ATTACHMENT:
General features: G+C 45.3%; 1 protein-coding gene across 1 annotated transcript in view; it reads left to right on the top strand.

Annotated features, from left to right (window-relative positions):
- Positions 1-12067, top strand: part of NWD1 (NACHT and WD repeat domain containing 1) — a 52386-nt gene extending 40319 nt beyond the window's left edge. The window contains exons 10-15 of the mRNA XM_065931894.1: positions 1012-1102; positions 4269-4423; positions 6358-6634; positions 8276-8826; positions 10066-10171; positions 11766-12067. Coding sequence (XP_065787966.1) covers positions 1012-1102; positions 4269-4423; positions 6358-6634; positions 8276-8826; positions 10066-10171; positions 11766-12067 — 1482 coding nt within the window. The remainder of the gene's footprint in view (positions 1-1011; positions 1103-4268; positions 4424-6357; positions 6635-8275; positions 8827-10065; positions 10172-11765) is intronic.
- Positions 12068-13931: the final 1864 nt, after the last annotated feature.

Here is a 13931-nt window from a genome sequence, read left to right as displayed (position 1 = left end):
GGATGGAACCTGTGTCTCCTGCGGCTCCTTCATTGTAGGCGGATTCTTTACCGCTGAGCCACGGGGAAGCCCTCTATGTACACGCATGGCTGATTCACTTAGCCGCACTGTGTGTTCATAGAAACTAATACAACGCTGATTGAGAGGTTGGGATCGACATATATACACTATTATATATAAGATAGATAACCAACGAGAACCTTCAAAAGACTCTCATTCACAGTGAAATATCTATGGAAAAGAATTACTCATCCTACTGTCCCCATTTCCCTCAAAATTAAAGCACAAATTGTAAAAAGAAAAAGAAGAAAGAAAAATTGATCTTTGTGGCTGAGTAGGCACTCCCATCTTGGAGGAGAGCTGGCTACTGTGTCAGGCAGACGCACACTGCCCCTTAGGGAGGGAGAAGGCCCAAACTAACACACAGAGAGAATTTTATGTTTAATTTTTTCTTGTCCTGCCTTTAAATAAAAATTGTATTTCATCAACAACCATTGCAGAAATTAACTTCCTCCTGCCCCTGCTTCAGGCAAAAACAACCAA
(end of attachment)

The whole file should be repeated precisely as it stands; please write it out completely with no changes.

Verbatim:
General features: G+C 45.3%; 1 protein-coding gene across 1 annotated transcript in view; it reads left to right on the top strand.

Annotated features, from left to right (window-relative positions):
- Positions 1-12067, top strand: part of NWD1 (NACHT and WD repeat domain containing 1) — a 52386-nt gene extending 40319 nt beyond the window's left edge. The window contains exons 10-15 of the mRNA XM_065931894.1: positions 1012-1102; positions 4269-4423; positions 6358-6634; positions 8276-8826; positions 10066-10171; positions 11766-12067. Coding sequence (XP_065787966.1) covers positions 1012-1102; positions 4269-4423; positions 6358-6634; positions 8276-8826; positions 10066-10171; positions 11766-12067 — 1482 coding nt within the window. The remainder of the gene's footprint in view (positions 1-1011; positions 1103-4268; positions 4424-6357; positions 6635-8275; positions 8827-10065; positions 10172-11765) is intronic.
- Positions 12068-13931: the final 1864 nt, after the last annotated feature.

Here is a 13931-nt window from a genome sequence, read left to right as displayed (position 1 = left end):
GGATGGAACCTGTGTCTCCTGCGGCTCCTTCATTGTAGGCGGATTCTTTACCGCTGAGCCACGGGGAAGCCCTCTATGTACACGCATGGCTGATTCACTTAGCCGCACTGTGTGTTCATAGAAACTAATACAACGCTGATTGAGAGGTTGGGATCGACATATATACACTATTATATATAAGATAGATAACCAACGAGAACCTTCAAAAGACTCTCATTCACAGTGAAATATCTATGGAAAAGAATTACTCATCCTACTGTCCCCATTTCCCTCAAAATTAAAGCACAAATTGTAAAAAGAAAAAGAAGAAAGAAAAATTGATCTTTGTGGCTGAGTAGGCACTCCCATCTTGGAGGAGAGCTGGCTACTGTGTCAGGCAGACGCACACTGCCCCTTAGGGAGGGAGAAGGCCCAAACTAACACACAGAGAGAATTTTATGTTTAATTTTTTCTTGTCCTGCCTTTAAATAAAAATTGTATTTCATCAACAACCATTGCAGAAATTAACTTCCTCCTGCCCCTGCTTCAGGCAAAAACAACCAA